I ended the first post of this series talking about having the curiosity of a child in a brand new playground. As I wrote that line I questioned whether the analogy was still appropriate. Yesterday, during our most illuminating conversation so far, I got my answer. Karaj asked me whether I could recall at what point in my life my journey of self-development had begun. It felt as though he was searching for information to satisfy his own curiosity, rather than to make a point for my benefit. It felt different to how our relationship used to be.
When I told him about being dissatisfied with myself at 14 and resolving to do something about it, he suggested the process had begun even earlier. I talked generally about my need to understand things in great detail. I get frustrated if I don’t understand and I ask question after question until I do. He encouraged me to explore the subject, and to know that my questioning occurs at the level of feeling rather than cognition. Cognitive questioning is surface level, whereas at the feeling level it goes deeper.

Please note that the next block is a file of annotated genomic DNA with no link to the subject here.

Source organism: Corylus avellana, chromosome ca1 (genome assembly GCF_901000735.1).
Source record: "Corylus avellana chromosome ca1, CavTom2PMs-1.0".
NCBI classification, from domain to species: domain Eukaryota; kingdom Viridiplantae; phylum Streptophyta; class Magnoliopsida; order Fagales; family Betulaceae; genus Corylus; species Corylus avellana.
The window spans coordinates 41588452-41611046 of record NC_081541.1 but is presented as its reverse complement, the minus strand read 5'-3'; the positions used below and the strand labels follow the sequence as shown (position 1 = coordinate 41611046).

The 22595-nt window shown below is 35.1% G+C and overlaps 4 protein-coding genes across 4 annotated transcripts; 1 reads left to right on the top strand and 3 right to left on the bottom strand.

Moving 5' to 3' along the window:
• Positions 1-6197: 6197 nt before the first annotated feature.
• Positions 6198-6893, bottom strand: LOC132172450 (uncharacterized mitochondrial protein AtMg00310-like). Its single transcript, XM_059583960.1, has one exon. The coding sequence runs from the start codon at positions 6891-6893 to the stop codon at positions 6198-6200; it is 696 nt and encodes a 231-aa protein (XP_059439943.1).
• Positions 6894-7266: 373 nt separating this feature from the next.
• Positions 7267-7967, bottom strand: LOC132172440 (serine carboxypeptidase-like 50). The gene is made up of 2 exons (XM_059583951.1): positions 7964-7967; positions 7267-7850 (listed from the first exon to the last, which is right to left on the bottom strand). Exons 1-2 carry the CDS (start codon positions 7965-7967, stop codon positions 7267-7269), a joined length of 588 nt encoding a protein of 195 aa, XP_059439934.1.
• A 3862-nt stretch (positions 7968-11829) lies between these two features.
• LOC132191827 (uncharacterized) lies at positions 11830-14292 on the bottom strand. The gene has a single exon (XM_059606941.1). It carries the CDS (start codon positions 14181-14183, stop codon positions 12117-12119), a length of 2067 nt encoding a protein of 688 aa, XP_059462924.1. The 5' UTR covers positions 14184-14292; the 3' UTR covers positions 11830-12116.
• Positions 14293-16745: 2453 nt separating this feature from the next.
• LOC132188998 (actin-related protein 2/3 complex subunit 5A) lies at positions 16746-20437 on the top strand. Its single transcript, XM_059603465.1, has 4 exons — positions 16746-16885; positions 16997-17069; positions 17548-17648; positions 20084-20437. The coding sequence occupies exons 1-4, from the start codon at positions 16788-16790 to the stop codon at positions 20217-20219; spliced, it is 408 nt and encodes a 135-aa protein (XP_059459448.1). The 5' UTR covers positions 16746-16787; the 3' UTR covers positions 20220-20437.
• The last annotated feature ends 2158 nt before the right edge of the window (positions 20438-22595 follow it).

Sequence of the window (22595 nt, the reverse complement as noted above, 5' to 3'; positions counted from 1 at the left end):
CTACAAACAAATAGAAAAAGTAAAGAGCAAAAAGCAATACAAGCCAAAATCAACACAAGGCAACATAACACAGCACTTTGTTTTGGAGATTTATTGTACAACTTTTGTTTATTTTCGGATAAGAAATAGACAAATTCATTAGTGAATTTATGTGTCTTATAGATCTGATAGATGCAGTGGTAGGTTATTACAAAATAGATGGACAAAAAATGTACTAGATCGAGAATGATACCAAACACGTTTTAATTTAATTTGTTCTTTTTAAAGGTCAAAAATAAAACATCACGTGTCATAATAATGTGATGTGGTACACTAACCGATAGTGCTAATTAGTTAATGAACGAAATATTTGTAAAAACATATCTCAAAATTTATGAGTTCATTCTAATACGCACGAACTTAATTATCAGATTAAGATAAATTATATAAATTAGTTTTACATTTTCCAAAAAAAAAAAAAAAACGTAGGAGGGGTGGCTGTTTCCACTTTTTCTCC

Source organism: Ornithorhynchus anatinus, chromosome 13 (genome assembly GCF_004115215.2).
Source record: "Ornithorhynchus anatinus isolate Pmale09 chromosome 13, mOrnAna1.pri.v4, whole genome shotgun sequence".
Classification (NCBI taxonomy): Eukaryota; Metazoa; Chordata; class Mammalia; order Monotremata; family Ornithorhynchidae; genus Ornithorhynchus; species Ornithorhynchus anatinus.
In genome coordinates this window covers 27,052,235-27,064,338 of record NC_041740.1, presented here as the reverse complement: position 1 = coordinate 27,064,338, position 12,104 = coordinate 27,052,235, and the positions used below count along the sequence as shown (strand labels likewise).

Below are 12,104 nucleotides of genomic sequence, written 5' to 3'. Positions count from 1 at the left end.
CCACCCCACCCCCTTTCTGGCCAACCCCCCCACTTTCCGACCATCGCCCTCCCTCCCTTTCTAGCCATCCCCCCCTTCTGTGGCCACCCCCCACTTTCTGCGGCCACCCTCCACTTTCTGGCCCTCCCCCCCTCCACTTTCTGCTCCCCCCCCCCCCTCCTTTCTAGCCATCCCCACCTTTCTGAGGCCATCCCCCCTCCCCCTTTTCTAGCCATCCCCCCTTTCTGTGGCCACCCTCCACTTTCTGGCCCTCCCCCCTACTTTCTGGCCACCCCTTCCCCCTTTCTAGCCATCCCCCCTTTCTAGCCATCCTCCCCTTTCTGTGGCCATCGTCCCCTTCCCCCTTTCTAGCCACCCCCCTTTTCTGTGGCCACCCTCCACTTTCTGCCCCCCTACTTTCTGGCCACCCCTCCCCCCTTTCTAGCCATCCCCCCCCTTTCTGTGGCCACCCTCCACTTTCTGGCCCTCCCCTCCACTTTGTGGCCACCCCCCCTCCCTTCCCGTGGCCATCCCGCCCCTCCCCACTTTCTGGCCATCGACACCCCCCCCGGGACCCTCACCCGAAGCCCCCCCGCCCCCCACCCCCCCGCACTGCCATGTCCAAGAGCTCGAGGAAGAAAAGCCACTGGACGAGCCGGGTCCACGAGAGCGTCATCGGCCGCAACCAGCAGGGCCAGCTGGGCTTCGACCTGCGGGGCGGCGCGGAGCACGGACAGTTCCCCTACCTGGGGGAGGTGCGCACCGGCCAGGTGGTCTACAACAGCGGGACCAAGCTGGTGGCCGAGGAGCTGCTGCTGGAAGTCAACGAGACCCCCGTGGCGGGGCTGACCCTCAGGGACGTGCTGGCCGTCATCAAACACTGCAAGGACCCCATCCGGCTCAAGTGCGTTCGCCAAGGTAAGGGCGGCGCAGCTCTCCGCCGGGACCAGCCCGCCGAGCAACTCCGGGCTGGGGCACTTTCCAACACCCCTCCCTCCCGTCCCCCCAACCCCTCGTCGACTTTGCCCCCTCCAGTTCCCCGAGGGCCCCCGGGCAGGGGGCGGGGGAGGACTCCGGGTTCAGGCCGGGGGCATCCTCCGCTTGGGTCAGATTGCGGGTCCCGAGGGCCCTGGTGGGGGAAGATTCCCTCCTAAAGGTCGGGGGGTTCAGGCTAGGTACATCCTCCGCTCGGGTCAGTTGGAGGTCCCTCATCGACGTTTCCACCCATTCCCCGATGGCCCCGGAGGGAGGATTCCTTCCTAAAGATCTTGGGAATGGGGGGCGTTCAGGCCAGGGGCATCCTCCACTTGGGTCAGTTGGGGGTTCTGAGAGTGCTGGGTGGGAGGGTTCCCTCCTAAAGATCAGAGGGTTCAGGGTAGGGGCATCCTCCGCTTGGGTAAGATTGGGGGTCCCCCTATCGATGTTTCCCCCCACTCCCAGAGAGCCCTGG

Our conversation continued, taking various turns through subjects such as the duration of my training and the timing of our reunion. We agreed: it all had to take as long as it took, and the same is true of Karaj’s journey. As we talked, my friend Francis came to mind for the second time this week. I indicated to Karaj that one advantage of leaving when I did was that I got to spend two years with Francis back in Germany before he died. I explained that, at the end, it had been a difficult time, but one which I have always felt privileged to have experienced.
Karaj immediately surged into life: ‘That’s it. You have seen death. The ultimate separation. That is why your eyes look different. That is why you have made the kind of progress which actually shouldn’t be.’
He described how the experience of death changes people and that, as a result of what has happened, my curiosity has been replaced by reflection; a deeper contemplation of events, grounded in the foundations I have built over the past 14 years and more. It made sense what he said because, although the fundamental nature of our relationship remains unchanged, there is a different quality to it. The playground is the same, but the child has moved on.